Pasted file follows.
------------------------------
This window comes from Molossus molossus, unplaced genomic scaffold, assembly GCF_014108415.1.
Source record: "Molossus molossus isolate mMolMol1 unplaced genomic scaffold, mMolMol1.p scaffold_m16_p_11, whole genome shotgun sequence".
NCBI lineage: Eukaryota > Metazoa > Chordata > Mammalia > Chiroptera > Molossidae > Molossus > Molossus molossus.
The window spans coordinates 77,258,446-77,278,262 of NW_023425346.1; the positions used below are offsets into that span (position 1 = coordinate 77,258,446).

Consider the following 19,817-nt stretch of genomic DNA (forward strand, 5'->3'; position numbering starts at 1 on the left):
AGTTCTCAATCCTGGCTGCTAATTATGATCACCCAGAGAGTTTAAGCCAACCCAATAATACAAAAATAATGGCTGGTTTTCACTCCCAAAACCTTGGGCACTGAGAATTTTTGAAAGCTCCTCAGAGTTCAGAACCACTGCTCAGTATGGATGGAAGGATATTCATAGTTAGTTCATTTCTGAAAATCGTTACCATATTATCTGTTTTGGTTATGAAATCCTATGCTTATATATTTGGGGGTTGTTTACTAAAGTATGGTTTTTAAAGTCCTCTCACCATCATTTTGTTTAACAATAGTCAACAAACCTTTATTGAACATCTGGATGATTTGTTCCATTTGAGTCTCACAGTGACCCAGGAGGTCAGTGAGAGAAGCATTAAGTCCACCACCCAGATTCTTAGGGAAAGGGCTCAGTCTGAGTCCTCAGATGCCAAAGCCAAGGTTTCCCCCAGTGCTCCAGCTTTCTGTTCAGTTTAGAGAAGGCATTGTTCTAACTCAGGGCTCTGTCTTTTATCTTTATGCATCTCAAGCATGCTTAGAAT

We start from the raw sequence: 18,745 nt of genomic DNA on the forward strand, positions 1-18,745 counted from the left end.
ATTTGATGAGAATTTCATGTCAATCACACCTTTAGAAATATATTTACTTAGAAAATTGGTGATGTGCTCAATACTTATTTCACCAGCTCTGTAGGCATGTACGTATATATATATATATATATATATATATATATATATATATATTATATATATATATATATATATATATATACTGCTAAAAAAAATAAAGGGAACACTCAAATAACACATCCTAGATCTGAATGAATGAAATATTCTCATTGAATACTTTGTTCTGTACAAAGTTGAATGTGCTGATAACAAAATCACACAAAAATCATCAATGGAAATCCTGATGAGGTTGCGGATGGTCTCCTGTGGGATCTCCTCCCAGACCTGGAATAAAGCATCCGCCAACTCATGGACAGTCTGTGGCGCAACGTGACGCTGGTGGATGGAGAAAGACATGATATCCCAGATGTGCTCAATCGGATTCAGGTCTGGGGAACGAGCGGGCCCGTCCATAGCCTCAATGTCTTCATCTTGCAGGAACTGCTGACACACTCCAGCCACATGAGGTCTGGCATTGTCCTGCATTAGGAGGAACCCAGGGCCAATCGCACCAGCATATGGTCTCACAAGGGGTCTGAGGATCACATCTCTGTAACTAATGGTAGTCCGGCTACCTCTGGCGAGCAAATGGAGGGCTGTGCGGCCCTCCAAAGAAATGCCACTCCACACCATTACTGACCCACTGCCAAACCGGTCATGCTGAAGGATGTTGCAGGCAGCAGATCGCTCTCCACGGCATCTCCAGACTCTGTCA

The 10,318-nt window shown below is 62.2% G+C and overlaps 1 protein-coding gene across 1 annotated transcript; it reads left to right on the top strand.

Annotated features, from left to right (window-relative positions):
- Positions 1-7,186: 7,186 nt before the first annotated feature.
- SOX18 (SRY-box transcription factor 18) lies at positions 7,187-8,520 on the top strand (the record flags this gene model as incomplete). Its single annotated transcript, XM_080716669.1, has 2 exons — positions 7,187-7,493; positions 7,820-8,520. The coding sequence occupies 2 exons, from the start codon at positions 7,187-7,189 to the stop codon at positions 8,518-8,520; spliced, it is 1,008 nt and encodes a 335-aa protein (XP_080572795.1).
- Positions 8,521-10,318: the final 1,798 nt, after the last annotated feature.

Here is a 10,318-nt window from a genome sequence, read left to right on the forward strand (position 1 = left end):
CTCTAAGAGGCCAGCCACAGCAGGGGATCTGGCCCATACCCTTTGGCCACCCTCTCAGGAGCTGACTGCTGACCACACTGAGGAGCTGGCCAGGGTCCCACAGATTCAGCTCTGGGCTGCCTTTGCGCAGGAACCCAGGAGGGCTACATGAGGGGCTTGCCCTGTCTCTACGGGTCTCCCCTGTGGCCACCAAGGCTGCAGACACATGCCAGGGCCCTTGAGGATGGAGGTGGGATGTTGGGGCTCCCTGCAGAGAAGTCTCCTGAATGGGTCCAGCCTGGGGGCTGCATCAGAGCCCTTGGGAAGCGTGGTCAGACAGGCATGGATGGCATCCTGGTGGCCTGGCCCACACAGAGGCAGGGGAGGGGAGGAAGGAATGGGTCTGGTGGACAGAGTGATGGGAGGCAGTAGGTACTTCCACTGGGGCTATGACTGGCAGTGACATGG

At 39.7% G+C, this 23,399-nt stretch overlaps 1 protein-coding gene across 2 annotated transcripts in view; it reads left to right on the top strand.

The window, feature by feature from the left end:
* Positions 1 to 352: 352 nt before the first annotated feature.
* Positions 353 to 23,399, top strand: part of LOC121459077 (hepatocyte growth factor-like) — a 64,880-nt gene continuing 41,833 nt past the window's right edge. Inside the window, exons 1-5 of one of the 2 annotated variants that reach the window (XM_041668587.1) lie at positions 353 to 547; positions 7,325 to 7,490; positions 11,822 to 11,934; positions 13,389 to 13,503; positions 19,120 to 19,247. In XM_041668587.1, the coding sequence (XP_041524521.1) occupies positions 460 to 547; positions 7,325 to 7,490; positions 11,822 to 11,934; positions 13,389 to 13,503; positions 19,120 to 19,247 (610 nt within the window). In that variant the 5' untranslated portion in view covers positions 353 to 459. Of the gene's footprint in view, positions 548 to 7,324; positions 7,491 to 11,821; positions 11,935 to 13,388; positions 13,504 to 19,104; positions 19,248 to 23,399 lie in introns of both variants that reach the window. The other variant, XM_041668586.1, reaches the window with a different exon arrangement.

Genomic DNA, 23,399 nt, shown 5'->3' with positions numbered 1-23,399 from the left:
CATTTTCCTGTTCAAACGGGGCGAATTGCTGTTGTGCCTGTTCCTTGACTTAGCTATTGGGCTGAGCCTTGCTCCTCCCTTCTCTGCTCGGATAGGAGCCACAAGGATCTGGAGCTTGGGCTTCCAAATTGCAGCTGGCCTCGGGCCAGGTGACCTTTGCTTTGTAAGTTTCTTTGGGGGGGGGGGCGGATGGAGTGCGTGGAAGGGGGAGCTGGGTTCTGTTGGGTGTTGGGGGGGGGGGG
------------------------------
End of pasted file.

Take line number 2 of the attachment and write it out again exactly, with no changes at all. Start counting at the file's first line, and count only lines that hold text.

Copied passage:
Source record: "Molossus molossus isolate mMolMol1 unplaced genomic scaffold, mMolMol1.p scaffold_m16_p_11, whole genome shotgun sequence".